Initially, weather was a major factor in attendance. The building was not insulated and even after a lot of repair there still existed cracks that you could see daylight through. At first the building was heated by small floor furnace which had a hard time heating past ten feet. This meant that everyone had to wear winter coats and overshoes during the church service. On some super cold Sundays only three to five people would show up and sometimes no preacher.
Some summer Sunday’s were not much better as the building was not initially air conditioned. To make it somewhat comfortable, the windows had to be opened which meant bugs form the lake joined the church service. A new heating system and air conditioning made a big difference.
Several times in the life of Hideaway, church services could not be held due to high water. Such was the case in May of 1990. Water from Table Rock Lake rose to the point that the community building was an island, making it impossible to reach.
In the 1970's, water rose to the point where it flooded the building, going above the floor level causing damage to the floor and walls.
The building was also damaged by fire in the 1970's. The cause of the fire could never be determined. When repaired and rebuilt, the floor was raised to make it less likely to flood. Of course this could not correct the problem of water from Table Rock Lake rising to the point that the community center was on an island.
Being a lake resort area, campers caused major problems. Since no one was in the area during the week except for maintenance and yard work, campers would use the area as a campground and afterwards would dump their trash on the ground causing more work for the Hideaway yard crew. The campers and trailers would also hook up to the electrical connections on the outside of the building and stay for long periods of time. An inside cut-off had to be installed to cut off their free electrical service.
Once the building was broken into, and several items were missing including a player/recorder that was used for the music for each service. This was before the time that a piano and piano player was available.
In the early 1980's a small airplane crashed into the lake near the community center. As the plane was going gown, it hit a cable that crossed the lake. This cable was connected to the roof of the building supplying its power. It hit with such force and power that the roof was raised off the building causing major damage. Like all repairs and service, the extensive repairs were done by church members.
The annual fall picnic sponsored by the Men's Fellowship has been held each year at Hideaway since about 1993.
In the past 10 years, flooding at Hideaway has occurred in 2008, 2011, and 2015. The water in 2008 and 2015 did not enter the building, however there was a large amount of debris left on the grounds that required significant time and effort to dispose of, mainly by burning.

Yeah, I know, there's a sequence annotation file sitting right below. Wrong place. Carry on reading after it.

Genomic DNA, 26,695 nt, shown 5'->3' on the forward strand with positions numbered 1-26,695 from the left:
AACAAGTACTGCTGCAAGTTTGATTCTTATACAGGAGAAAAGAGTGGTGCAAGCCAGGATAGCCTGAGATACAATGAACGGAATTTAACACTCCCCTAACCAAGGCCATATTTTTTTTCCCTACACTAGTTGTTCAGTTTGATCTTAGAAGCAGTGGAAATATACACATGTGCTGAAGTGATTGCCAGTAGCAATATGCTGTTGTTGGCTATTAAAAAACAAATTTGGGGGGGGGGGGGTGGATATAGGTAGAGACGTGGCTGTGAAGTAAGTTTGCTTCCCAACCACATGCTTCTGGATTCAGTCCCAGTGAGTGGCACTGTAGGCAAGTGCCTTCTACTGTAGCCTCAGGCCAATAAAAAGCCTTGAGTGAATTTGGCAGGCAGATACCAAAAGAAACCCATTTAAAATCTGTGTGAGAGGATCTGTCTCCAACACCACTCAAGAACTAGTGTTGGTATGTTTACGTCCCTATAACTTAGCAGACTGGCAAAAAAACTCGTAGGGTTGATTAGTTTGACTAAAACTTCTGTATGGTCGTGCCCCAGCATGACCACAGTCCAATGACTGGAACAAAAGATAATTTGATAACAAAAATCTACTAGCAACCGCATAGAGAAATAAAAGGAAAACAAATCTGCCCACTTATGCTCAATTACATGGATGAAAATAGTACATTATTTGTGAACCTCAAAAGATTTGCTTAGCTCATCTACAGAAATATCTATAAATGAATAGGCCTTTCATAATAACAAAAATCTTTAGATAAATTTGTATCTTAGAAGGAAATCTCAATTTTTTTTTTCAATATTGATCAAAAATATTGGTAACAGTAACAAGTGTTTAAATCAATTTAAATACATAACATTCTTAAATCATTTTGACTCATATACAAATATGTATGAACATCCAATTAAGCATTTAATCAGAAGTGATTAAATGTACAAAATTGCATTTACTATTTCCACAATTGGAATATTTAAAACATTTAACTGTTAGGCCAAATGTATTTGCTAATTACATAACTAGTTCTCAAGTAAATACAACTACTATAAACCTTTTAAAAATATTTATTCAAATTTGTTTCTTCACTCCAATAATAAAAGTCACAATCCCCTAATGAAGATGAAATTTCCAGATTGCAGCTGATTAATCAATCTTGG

In 2011 the water did enter the building and caused major damage to the floor, walls, carpet, some fixtures and the piano. Also a large amount of debris was left on the grounds. The damage that occurred has been corrected and the building and grounds are again in good condition.
St. Andrew Presbyterian Church is a vibrant community of caring, and loving people.
The two locations at Hideaway and Kimberling City are comprised of servant people,
and each has its own unique culture. Through the years, situations have arisen at various
intervals which have caused disagreements between the two groups, primarily in the area
of governance and with specific issues in finance and representation. The strength of
St. Andrew is its commitment to serving God through worship, Bible Study, mission,
and fellowship activities. The session worked prayerfully, thoughtfully, and diligently to
find a way to maintain the strengths of the congregation, while addressing the issue
A model was developed and fine tuned to help the church move past the challenges of
the past 50 years, while preserving what is loved the most, our shared Mission and Fellowship!
The Session proposed a solution through Cooperative Ministry; and St. Andrew became
two congregations on January 1, 2017 which govern separately, but participate in mission
and fellowship. The process was long and involved making sure that both new congregations
had the highest possible ability to grow and move forward while sharing together.
Once the Session had completed the proposal, it was approved by the Committee on Ministry unanimously. The congregation held informational meetings and moved to the vote of the congregation. That was completed in September 2016 with the Session motion passing by the vast majority. Onward to Presbytery where the proposal passed again by a unanimous vote and complements on finding a God driven solution.
Through this entire process there was an important, unifying, unanimous agreement that no matter what the outcome, no matter whether we are one or two congregations, no matter the differences in cultures, no matter of the different personalities; (1) God is in control, (2) The Great Ends of the Church will guide our steps, (3) both worshiping communities will successfully move into the future, and (4) each new church can claim the 50 year history.